Eight medical students from Nova Southeastern University (NOVA) in Fort Lauderdale, Fla., and Philadelphia College of Osteopathic Medicine, Georgia campus (GA-PCOM) are doing third and fourth year rotations at SAMC as part of their medical educations through the Alabama Medical Education Consortium (AMEC) pipeline. Pictured, front row, from left, are: Diane Peterson, director, Medical Staff Services; Judy Higby, AMEC site coordinator; Sarah Heathcote, NOVA; David Krapf, NOVA; Joshua Ruiz, NOVA; and Veronica Romanow, NOVA; back row, Katie White, GA-PCOM; Michael Kinning, NOVA; Catherine Perrault, GA-PCOM; Sam Armstrong, NOVA; and James Jones, DO, regional director, Medical Education. AMEC will become a function at the Alabama College of Osteopathic Medicine which opens in August.
The team consisted of 65 volunteers, including others from the First Baptist Church, Bonifay, Fla., and Eastside Baptist Church, Marianna, Fla.
Some of the activities conducted by the team included:
• Delivering beans, rice, fresh water and other food items to 175 families.
• Performing 50 major surgeries by the SAMC surgical team.
• Providing more than $10,000 worth of medicine used during the surgeries at the Hospital Bautista Mundial Guaimaca, Honduras.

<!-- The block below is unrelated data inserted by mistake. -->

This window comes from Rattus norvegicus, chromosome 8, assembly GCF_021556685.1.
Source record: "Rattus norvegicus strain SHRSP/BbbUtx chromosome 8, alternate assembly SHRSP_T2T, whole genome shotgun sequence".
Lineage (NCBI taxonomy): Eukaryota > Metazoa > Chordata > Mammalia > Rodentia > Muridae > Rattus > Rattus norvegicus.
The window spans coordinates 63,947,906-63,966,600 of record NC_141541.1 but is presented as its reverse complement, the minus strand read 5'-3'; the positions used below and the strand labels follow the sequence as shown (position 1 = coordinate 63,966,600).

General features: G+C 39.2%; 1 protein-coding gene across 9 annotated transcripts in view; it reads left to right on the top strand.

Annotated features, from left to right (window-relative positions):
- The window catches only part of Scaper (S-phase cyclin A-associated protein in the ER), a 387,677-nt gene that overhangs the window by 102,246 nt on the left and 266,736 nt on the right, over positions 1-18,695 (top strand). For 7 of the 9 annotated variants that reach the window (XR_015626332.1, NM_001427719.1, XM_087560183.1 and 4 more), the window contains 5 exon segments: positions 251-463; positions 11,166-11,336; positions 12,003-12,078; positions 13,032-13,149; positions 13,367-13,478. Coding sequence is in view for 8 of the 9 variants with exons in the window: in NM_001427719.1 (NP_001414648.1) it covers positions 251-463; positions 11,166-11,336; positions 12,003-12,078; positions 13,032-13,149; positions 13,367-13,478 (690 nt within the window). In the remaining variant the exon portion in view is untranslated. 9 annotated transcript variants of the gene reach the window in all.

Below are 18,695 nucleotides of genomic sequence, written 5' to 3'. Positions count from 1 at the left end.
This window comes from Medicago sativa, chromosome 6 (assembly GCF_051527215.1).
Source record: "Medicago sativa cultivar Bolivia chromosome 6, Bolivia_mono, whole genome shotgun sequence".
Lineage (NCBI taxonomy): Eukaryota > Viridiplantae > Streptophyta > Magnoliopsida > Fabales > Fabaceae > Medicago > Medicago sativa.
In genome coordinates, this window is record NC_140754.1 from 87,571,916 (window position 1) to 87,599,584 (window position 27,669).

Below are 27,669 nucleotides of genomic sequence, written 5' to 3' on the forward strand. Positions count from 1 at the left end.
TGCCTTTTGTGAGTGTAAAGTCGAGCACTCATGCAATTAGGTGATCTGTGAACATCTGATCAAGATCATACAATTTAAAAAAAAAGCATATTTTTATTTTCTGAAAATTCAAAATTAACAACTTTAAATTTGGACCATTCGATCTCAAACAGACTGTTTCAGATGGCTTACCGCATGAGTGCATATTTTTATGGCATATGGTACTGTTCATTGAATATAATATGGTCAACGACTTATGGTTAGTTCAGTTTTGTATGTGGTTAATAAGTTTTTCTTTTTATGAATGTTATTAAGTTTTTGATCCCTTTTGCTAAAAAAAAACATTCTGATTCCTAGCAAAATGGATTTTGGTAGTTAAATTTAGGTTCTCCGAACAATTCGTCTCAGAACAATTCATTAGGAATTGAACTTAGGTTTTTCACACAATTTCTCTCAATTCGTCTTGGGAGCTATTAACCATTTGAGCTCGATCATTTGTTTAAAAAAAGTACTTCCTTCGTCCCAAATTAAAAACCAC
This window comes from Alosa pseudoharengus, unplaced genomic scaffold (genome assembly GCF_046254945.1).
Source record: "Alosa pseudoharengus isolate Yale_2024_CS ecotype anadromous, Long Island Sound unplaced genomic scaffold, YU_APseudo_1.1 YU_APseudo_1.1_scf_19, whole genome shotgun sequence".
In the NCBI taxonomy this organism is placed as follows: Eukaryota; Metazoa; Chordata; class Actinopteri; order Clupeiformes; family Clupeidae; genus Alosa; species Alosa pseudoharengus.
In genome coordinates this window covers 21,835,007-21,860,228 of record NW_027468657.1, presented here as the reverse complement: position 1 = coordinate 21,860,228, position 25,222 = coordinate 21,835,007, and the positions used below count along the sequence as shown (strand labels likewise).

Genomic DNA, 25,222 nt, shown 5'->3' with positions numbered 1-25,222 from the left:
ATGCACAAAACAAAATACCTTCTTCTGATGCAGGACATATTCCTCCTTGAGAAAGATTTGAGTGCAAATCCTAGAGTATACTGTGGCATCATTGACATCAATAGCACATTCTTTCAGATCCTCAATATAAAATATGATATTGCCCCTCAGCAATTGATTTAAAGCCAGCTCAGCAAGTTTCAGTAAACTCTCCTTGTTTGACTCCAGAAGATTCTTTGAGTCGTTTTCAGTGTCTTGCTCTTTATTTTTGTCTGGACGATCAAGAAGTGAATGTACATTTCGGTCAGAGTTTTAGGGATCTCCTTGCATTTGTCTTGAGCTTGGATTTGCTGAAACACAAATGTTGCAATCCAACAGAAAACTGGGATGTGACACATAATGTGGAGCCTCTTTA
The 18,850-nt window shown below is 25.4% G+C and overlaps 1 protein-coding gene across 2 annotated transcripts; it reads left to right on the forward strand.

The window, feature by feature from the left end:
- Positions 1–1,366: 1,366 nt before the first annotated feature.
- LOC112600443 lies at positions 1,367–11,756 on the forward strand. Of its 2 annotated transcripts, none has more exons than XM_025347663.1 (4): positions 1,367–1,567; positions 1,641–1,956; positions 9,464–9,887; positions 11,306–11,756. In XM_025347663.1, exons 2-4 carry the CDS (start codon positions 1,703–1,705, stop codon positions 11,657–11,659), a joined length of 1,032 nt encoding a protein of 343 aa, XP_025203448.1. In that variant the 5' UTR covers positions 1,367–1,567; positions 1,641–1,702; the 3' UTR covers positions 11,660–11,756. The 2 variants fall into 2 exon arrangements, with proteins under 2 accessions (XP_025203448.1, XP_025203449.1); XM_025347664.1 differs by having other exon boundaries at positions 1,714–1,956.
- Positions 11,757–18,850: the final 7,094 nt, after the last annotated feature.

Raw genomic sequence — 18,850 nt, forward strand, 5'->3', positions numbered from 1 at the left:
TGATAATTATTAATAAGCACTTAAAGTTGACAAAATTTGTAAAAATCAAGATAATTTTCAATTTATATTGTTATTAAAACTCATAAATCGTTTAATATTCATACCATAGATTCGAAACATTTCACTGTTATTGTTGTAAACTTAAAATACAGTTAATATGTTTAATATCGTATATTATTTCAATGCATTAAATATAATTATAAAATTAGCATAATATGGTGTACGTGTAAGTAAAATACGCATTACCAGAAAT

• Pouring concrete floors in several houses that had dirt floors.
• Constructing four 20x17 air-conditioned operating rooms.
Fireworks are a fun and exciting way to celebrate our nation’s freedom, yet they can also be harmful or even deadly if not used properly. According to Fireworksafety.com, malfunction and careless use of fireworks result in nearly 10,000 injuries every year. More than 65 percent of all fireworks-related injuries occur during the month of July. Of those, more than half are to the hands, fingers, and eyes. The most common fireworks that cause injury are firecrackers, bottle rockets, Roman candles, fountains, and sparklers that are legal in many states.
This year let’s reduce that number of injuries by following these safety tips:
1. Never use fireworks in your home. Always set them off outside on a driveway or sidewalk.
2. Obey local laws. If fireworks are not legal where you live, do not use them.
3. Always have water handy. (A hose or bucket).
4. Be aware of other people around you and make sure they are out of range of the firework you are using.
5. Never point or shoot fireworks at another person.
6. Use common sense. Spectators should keep a safe distance from the shooter and the shooter should wear safety glasses.
7. Do not try to re-ignite a “dud” as it could explode near your hands or face.
8. Only light one at a time.
9. Do not try to make your own fireworks.
10. NEVER drink and use fireworks at the same time!
Remember to make smart decisions when using fireworks and to take proper precautions as indicated on the labels. If you or someone with you is injured due to fireworks, seek immediate help or dial 911. Fireworks safety is in your hands, and it is your responsibility to not risk injury. Let's make it through this Independence Day weekend with no injuries!